P&O Cruises denies any suggestion that its brand will be damaged by the crisis involving a stomach virus on board its luxury liner Aurora.
The ship, which hosted this year’s Marketing Forum, is due to dock tomorrow (Thursday) in Southampton. The cruise liner, which has seen up to 500 passengers struck down by a contagious norovirus, was turned away from the Greek port of Piraeus and Spain closed its border with Gibraltar when the Aurora docked there earlier this week.
David Dingle, UK managing director of Carnival Corporation & plc’s cruise division, says: “I really don’t think there is any damage to the P&O brand in the longer term.
“I think the public perception of the problem has been inflated, the reality is that this is a stomach bug which people can always get while on holiday. This is not an issue for a single brand, but an industry issue.” He adds that the industry had to develop “more sophisticated messaging” about the norovirus, which is the most widespread virus after the common cold, and make customers aware of their own obligations regarding personal hygiene and the need to report to medical staff if feeling unwell.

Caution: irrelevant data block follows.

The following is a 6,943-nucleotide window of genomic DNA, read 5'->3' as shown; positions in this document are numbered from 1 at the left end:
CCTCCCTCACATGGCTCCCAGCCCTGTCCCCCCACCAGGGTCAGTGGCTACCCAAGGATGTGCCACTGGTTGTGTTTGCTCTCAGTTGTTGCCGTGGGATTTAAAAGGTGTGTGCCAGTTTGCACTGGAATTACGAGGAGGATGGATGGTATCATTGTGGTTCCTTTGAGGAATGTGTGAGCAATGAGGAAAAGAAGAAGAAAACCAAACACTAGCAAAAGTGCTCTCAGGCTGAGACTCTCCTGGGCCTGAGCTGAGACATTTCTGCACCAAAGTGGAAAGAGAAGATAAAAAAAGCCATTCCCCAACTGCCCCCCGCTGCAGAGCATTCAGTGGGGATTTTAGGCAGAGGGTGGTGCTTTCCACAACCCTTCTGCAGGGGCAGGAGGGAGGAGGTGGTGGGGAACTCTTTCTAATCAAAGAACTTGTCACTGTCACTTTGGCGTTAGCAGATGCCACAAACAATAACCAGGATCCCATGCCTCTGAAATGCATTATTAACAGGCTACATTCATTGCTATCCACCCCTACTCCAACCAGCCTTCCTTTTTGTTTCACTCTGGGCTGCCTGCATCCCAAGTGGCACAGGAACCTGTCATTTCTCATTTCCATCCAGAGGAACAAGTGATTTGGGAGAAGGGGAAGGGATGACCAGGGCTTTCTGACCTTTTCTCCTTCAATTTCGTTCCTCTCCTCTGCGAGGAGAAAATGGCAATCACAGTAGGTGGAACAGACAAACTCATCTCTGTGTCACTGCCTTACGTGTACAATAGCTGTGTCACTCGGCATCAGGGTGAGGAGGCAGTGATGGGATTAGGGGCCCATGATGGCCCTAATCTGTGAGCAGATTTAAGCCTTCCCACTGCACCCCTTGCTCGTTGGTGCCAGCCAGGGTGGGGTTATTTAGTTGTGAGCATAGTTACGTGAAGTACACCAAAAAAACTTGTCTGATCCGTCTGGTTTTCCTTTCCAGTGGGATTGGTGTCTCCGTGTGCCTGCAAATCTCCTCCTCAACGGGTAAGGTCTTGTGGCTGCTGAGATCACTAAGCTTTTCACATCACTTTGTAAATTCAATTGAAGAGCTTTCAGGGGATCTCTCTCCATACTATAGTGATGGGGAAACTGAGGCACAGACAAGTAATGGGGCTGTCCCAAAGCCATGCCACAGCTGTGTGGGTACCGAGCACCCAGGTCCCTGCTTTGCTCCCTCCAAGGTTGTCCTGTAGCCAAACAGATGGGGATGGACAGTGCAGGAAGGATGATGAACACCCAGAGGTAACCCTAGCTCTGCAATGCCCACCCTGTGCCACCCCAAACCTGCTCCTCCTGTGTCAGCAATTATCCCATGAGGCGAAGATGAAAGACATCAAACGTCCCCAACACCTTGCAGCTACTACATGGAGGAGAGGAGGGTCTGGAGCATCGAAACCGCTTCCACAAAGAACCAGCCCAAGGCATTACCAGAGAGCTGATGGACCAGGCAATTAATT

The Passenger Shipping Association (PSA) has just reported a record-breaking year for cruise passengers from the UK, with bookings expected to top 1 million for the first time. Director Bill Gibbons says: “Less than one per cent of worldwide cruise passengers have been involved with the virus to date.”
Dingle was promoted to Carnival Corp managing director last month (MW October 23).